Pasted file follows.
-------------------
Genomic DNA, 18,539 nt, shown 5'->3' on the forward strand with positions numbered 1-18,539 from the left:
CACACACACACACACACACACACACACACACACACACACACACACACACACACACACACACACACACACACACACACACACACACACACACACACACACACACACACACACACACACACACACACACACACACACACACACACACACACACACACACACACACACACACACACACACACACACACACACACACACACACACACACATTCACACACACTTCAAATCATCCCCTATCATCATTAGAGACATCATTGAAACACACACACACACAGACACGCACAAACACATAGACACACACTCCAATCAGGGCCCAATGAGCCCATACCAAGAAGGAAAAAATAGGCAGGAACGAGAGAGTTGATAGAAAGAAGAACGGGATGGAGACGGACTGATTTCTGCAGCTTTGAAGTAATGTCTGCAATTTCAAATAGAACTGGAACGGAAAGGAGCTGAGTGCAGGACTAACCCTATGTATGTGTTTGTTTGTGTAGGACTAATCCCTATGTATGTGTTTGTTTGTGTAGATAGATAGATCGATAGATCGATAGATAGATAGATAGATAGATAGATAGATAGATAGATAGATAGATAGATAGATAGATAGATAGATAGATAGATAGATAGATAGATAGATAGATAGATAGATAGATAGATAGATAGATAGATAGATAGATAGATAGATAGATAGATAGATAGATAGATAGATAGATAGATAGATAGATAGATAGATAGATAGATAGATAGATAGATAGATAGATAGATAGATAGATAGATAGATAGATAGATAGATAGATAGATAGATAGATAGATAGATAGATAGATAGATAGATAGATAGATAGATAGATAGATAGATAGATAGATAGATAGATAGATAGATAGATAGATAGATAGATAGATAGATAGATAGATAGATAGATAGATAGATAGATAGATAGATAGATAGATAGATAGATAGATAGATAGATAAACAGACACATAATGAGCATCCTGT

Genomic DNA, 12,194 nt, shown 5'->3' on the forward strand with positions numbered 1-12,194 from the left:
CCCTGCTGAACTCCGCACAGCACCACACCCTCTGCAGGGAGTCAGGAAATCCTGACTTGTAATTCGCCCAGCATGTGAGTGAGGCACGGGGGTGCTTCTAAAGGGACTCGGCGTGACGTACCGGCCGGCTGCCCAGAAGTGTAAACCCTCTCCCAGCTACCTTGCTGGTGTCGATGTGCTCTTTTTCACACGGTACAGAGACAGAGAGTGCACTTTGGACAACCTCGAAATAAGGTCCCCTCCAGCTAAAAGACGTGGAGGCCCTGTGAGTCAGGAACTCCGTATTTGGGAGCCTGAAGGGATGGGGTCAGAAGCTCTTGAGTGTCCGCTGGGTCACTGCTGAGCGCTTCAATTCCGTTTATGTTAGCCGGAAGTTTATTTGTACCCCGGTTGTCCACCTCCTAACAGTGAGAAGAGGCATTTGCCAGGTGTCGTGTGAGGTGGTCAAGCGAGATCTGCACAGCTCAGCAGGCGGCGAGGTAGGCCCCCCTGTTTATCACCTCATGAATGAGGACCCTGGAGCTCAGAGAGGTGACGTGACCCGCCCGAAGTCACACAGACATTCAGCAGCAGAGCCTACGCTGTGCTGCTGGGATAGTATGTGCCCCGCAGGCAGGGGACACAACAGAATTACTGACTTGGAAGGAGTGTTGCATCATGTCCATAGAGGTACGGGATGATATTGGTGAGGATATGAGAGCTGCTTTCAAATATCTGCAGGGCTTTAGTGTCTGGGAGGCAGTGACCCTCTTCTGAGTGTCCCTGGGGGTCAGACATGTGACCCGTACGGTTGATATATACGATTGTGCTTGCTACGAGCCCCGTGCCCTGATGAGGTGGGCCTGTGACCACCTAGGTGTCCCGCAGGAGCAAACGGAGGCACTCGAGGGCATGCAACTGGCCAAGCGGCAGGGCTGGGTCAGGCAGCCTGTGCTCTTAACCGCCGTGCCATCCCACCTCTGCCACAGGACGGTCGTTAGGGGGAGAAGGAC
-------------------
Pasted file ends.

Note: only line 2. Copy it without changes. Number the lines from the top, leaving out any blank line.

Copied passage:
CACACACACACACACACACACACACACACACACACACACACACACACACACACACACACACACACACACACACACACACACACACACACACACACACACACACACACACACACACACACACACACACACACACACACACACACACACACACACACACACACACACACACACACACACACACACACACACACACACACACACACACATTCACACACACTTCAAATCATCCCCTATCATCATTAGAGACATCATTGAAACACACACACACACAGACACGCACAAACACATAGACACACACTCCAATCAGGGCCCAATGAGCCCATACCAAGAAGGAAAAAATAGGCAGGAACGAGAGAGTTGATAGAAAGAAGAACGGGATGGAGACGGACTGATTTCTGCAGCTTTGAAGTAATGTCTGCAATTTCAAATAGAACTGGAACGGAAAGGAGCTGAGTGCAGGACTAACCCTATGTATGTGTTTGTTTGTGTAGGACTAATCCCTATGTATGTGTTTGTTTGTGTAGATAGATAGATCGATAGATCGATAGATAGATAGATAGATAGATAGATAGATAGATAGATAGATAGATAGATAGATAGATAGATAGATAGATAGATAGATAGATAGATAGATAGATAGATAGATAGATAGATAGATAGATAGATAGATAGATAGATAGATAGATAGATAGATAGATAGATAGATAGATAGATAGATAGATAGATAGATAGATAGATAGATAGATAGATAGATAGATAGATAGATAGATAGATAGATAGATAGATAGATAGATAGATAGATAGATAGATAGATAGATAGATAGATAGATAGATAGATAGATAGATAGATAGATAGATAGATAGATAGATAGATAGATAGATAGATAGATAGATAGATAGATAGATAGATAGATAGATAGATAGATAGATAGATAGATAGATAGATAGATAGATAGATAGATAGATAAACAGACACATAATGAGCATCCTGT